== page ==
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Old 2018-10-02, 13:28   #1
Xyzzy
 
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Default October 2018

http://www.research.ibm.com/haifa/po...tober2018.html
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Old 2018-10-03, 03:16   #2
a1call
 
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I wonder if there has ever been a challenge that has gone unsolved for an entire month.
Or at least a couple of weeks.
No solvers listed on 2nd day of the month.
The challenge has been listed for 6 days so far.
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Old 2018-10-03, 04:10   #3
axn
 
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Quote:
Originally Posted by a1call View Post
I wonder if there has ever been a challenge that has gone unsolved for an entire month.
Or at least a couple of weeks.
No solvers listed on 2nd day of the month.
The challenge has been listed for 6 days so far.
Not listed does not mean no solvers at all. When they get around to updating the page, we'll see the actual dates. Almost sure someone would've solved it within hours.
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Old 2018-10-03, 05:00   #4
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Quote:
Originally Posted by axn View Post
Not listed does not mean no solvers at all. When they get around to updating the page, we'll see the actual dates. Almost sure someone would've solved it within hours.
If so would take a lot of paralleling for this month or some sort of an ingenious shortcut of some sort. A lot of possible triangles to brute force through which should none equate.
Anyhow it's quite rare for no solvers to be listed on the 1st day of the month.
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Old 2018-10-03, 06:28   #5
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Quote:
Originally Posted by a1call View Post
some sort of an ingenious shortcut of some sort
Isn't that the essence of problem solving - finding an insight that leads to an efficient solution?
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Old 2018-10-03, 16:24   #6
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I think that using Brute-force method is not intended at all because the search space is too large even if an efficient algorithm is applied to remove the overlapped cases.

However, I still have not figured out any approaches or ideas to reach the solution.

There should be 165 different areas of triangles.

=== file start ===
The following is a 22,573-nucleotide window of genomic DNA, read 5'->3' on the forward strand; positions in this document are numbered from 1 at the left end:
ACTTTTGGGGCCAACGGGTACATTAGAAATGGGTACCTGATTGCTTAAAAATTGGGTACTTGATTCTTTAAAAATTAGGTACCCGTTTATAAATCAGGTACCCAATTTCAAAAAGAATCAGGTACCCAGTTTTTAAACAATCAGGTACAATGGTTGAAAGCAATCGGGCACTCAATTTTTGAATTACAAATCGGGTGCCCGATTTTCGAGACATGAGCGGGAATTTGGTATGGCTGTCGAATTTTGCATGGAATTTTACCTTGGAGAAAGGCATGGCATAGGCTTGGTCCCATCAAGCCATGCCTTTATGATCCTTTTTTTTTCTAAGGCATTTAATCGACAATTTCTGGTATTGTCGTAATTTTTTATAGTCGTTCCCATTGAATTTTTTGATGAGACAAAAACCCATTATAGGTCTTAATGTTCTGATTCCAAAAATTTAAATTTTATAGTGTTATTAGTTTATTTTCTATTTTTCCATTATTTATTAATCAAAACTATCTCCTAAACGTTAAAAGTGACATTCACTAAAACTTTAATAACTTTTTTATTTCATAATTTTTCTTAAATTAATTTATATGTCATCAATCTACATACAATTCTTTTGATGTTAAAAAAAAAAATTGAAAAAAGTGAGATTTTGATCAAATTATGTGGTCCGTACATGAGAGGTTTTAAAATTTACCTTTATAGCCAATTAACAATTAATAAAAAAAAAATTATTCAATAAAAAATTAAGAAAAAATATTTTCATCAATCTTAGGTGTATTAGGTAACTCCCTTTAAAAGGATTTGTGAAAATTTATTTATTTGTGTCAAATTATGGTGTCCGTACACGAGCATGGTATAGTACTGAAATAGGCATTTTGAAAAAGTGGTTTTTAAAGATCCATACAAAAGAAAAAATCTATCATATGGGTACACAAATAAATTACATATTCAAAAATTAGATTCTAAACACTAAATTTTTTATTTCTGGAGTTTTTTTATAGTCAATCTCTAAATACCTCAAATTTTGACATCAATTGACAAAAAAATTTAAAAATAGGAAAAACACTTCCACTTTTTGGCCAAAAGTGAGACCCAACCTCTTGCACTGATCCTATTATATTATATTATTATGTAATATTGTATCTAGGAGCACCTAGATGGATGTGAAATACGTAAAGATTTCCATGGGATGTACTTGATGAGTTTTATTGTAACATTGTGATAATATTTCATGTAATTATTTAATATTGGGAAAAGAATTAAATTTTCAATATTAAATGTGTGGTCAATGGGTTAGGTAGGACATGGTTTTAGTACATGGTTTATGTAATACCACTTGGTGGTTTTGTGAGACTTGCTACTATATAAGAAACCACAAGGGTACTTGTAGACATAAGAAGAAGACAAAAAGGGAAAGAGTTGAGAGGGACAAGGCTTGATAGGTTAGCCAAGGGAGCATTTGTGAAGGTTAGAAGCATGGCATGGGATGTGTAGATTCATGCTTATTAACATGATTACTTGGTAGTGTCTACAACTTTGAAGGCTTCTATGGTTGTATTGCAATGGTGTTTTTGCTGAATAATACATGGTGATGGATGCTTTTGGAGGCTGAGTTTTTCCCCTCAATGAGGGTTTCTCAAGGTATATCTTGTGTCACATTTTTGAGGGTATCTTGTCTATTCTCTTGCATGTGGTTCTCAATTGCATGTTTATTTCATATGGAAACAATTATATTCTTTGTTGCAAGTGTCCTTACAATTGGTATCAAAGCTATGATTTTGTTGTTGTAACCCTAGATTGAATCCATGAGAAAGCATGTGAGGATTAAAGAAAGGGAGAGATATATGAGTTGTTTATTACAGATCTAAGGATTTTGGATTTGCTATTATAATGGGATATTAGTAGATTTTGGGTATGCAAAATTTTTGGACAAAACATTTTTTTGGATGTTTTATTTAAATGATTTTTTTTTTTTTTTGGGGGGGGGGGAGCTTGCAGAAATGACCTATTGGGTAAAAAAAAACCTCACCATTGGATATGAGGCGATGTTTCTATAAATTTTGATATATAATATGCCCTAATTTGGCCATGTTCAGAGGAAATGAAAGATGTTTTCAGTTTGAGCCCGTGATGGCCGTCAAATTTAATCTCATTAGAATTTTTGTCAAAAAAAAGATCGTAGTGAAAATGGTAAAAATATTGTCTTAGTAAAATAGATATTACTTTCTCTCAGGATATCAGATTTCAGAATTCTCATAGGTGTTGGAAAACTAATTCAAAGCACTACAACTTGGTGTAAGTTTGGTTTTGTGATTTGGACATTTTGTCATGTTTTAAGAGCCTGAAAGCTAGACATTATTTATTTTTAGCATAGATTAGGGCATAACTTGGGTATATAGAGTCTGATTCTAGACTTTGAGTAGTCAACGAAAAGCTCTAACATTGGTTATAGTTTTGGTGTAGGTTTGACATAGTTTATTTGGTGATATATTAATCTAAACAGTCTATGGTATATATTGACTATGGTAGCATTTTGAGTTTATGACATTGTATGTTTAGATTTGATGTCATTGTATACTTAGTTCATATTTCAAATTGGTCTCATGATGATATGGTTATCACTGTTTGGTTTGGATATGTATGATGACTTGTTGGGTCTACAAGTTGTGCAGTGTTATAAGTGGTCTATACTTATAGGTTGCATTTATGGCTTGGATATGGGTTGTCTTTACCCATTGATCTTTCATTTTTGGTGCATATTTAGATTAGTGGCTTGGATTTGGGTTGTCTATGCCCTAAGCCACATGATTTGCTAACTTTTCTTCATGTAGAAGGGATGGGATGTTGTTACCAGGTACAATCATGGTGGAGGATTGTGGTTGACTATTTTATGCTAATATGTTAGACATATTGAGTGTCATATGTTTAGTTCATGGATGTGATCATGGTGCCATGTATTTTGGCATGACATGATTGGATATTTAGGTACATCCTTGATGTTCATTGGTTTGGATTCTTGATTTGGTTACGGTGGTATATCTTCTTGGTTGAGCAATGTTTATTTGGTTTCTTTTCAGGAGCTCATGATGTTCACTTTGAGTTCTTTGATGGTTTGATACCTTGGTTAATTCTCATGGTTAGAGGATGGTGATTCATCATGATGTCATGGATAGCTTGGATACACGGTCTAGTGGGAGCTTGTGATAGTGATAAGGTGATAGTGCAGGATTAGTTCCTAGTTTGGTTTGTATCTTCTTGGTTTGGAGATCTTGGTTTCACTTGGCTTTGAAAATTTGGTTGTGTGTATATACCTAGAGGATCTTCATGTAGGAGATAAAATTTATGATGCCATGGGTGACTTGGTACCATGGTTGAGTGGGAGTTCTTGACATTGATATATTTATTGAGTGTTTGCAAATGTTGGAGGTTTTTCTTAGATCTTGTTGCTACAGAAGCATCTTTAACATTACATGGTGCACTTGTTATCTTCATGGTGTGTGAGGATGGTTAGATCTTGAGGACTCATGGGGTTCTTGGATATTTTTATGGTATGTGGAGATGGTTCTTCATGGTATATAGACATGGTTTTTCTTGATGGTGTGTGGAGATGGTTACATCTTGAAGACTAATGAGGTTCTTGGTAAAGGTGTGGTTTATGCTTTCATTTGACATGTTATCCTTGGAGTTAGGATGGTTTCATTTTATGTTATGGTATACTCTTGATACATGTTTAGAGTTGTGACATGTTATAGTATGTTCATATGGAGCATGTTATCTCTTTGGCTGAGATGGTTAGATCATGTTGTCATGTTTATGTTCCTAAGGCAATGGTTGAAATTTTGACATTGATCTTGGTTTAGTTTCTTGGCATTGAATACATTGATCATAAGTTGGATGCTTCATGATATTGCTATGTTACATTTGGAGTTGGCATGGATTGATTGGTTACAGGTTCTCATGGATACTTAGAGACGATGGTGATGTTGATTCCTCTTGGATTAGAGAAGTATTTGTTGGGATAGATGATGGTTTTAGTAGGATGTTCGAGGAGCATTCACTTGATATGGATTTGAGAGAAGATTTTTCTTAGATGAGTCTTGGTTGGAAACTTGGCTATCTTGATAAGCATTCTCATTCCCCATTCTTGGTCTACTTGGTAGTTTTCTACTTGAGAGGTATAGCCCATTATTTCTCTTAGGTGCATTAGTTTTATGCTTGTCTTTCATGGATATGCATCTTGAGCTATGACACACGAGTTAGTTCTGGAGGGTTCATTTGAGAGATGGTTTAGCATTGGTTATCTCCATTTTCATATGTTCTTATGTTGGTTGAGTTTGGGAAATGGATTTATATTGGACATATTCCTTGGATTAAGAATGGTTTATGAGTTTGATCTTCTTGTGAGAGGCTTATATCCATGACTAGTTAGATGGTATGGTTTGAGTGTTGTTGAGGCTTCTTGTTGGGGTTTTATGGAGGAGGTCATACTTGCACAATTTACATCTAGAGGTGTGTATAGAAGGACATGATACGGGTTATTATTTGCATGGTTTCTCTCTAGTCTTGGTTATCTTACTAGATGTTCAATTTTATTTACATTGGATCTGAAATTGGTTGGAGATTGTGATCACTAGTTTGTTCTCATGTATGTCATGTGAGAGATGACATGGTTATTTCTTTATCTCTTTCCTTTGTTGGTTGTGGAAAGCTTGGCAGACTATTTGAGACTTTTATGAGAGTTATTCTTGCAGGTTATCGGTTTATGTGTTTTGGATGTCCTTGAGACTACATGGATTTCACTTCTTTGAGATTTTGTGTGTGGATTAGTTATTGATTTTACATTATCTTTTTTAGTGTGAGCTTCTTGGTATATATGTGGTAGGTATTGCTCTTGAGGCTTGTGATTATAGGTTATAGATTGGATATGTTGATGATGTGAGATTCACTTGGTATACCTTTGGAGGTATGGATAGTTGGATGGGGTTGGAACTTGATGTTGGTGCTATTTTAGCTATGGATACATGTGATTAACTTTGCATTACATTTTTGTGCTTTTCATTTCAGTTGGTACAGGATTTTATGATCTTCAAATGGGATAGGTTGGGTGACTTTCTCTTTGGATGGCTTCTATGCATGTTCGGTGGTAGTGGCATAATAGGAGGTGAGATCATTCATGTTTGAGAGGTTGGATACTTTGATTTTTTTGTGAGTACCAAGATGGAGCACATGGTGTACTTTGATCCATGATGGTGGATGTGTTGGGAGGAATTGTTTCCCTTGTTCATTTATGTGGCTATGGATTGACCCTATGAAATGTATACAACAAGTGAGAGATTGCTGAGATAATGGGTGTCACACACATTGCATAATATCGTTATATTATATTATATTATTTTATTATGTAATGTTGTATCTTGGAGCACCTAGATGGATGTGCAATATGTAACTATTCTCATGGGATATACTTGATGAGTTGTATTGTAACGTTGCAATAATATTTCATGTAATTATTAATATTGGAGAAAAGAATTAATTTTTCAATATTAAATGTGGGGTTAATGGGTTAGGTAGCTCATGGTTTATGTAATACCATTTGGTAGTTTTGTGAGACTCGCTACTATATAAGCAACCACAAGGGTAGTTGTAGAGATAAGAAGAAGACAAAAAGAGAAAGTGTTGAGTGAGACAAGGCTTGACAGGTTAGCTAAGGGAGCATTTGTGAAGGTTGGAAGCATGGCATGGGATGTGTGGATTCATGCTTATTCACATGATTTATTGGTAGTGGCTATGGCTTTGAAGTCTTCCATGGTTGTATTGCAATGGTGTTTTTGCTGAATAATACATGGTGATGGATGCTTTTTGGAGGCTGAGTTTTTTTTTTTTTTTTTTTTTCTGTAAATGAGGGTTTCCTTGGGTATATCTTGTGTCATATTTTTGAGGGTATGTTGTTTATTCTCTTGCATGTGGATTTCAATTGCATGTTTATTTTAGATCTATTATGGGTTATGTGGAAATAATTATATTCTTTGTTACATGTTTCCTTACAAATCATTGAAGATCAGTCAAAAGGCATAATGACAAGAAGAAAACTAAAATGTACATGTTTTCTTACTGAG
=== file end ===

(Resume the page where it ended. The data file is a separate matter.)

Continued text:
Any of three points cannot be on the same line.

Any of two segments cannot be parallel.

Is there any other constraints?

Maybe dividing the space (with grid of dimension 600) into small rectangular pieces with a point inside can be a good approach.

...needs more pondering...
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Old 2018-10-03, 17:06   #7
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I don't think being parallel is relevant. What is, is that no 3 points should be on a straight line.
None of the constraints are much of challenge other than having 165 triangles (formed by 11 vertexes) which none have the same area. Plenty of triangles will end up with equal areas even with differing side lengths.
I think that perhaps a manual arrangement is the path of least resistance.
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Old 2018-10-03, 18:58   #8
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Quote:
Originally Posted by KangJ View Post
I think that using Brute-force method is not intended at all because the search space is too large even if an efficient algorithm is applied to remove the overlapped cases.

However, I still have not figured out any approaches or ideas to reach the solution.


There should be 165 different areas of triangles.

Any of three points cannot be on the same line.

Any of two segments cannot be parallel.

Is there any other constraints?

Maybe dividing the space (with grid of dimension 600) into small rectangular pieces with a point inside can be a good approach.

...needs more pondering...
Cutting out reflections and rotations cuts the space by between 4 and 8 fold. Cutting out grids that are too small, will also help. As will cutting out translations. Scalings can help in cases of equal area. etc.
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Old 2018-10-04, 07:08   #9
KangJ
 
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I tried to figure out more simple cases with smaller numbers of points.

The results are shown below with minimum area.

Any ideas or intuitions can be derived from the simple cases?

3 points: (0,0) (0,1) (1,0) with area 1 (1*1)
4 points: (0,0) (0,1) (1,2) (2,0) with area 4 (2*2)
5 points: (0,0) (0,1) (2,3) (4,2) (5,0) with area 15 (5*3)
6 points: (0,0) (0,1) (1,4) (3,5) (4,0) (6,2) with area 30 (6*5)
7 points: (0,0) (1,0) (2,4) (5,6) (10,5) (11,1) (11,3) with area 66 (11*6)
8 points: (0,1) (0,3) (1,6) (4,6) (7,7) (12,0) (14,8) (15,2) with area 120 (15*8)
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Old 2018-10-05, 04:38   #10
a1call
 
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I have been on the subject for a few days now. I don't see any feasible approach other than dedicating 10s of cores to the job.
The best I have found was for a 39x36 = 1404 matrix, which I failed to reduce without duplicating areas.
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Old 2018-10-05, 16:49   #11
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Still no correct answers listed on the page...

I've written a solver that finds a solution to N=10 (on the max-sized grid) in a couple minutes, but the best it's done so far on N=11 is a 161-triangle solution (4 duplicates). I should probably take that one and try to tweak it by hand.
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